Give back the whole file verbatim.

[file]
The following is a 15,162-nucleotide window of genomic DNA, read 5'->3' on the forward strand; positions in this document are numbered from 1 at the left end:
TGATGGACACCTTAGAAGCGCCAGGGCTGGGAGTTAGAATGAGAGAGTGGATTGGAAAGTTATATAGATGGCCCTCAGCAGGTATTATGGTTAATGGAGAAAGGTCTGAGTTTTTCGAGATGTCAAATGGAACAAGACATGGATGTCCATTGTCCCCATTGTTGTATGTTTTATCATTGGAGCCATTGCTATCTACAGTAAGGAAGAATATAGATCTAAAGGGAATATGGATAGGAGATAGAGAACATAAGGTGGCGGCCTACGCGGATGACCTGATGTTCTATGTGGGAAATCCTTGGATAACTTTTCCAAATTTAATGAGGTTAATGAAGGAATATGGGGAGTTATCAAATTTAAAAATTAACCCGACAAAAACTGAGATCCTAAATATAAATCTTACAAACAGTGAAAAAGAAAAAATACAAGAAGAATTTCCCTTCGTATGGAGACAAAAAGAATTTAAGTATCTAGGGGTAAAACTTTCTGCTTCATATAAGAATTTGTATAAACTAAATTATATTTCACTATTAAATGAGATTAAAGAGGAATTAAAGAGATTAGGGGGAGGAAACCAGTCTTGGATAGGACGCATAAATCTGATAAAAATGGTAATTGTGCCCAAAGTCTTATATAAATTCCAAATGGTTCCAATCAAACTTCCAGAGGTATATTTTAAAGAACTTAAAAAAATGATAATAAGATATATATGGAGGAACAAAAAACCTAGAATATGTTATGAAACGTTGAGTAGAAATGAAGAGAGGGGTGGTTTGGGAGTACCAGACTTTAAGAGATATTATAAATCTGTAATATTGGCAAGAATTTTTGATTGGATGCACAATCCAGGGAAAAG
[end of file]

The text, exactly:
The following is a 15,162-nucleotide window of genomic DNA, read 5'->3' on the forward strand; positions in this document are numbered from 1 at the left end:
TGATGGACACCTTAGAAGCGCCAGGGCTGGGAGTTAGAATGAGAGAGTGGATTGGAAAGTTATATAGATGGCCCTCAGCAGGTATTATGGTTAATGGAGAAAGGTCTGAGTTTTTCGAGATGTCAAATGGAACAAGACATGGATGTCCATTGTCCCCATTGTTGTATGTTTTATCATTGGAGCCATTGCTATCTACAGTAAGGAAGAATATAGATCTAAAGGGAATATGGATAGGAGATAGAGAACATAAGGTGGCGGCCTACGCGGATGACCTGATGTTCTATGTGGGAAATCCTTGGATAACTTTTCCAAATTTAATGAGGTTAATGAAGGAATATGGGGAGTTATCAAATTTAAAAATTAACCCGACAAAAACTGAGATCCTAAATATAAATCTTACAAACAGTGAAAAAGAAAAAATACAAGAAGAATTTCCCTTCGTATGGAGACAAAAAGAATTTAAGTATCTAGGGGTAAAACTTTCTGCTTCATATAAGAATTTGTATAAACTAAATTATATTTCACTATTAAATGAGATTAAAGAGGAATTAAAGAGATTAGGGGGAGGAAACCAGTCTTGGATAGGACGCATAAATCTGATAAAAATGGTAATTGTGCCCAAAGTCTTATATAAATTCCAAATGGTTCCAATCAAACTTCCAGAGGTATATTTTAAAGAACTTAAAAAAATGATAATAAGATATATATGGAGGAACAAAAAACCTAGAATATGTTATGAAACGTTGAGTAGAAATGAAGAGAGGGGTGGTTTGGGAGTACCAGACTTTAAGAGATATTATAAATCTGTAATATTGGCAAGAATTTTTGATTGGATGCACAATCCAGGGAAAAG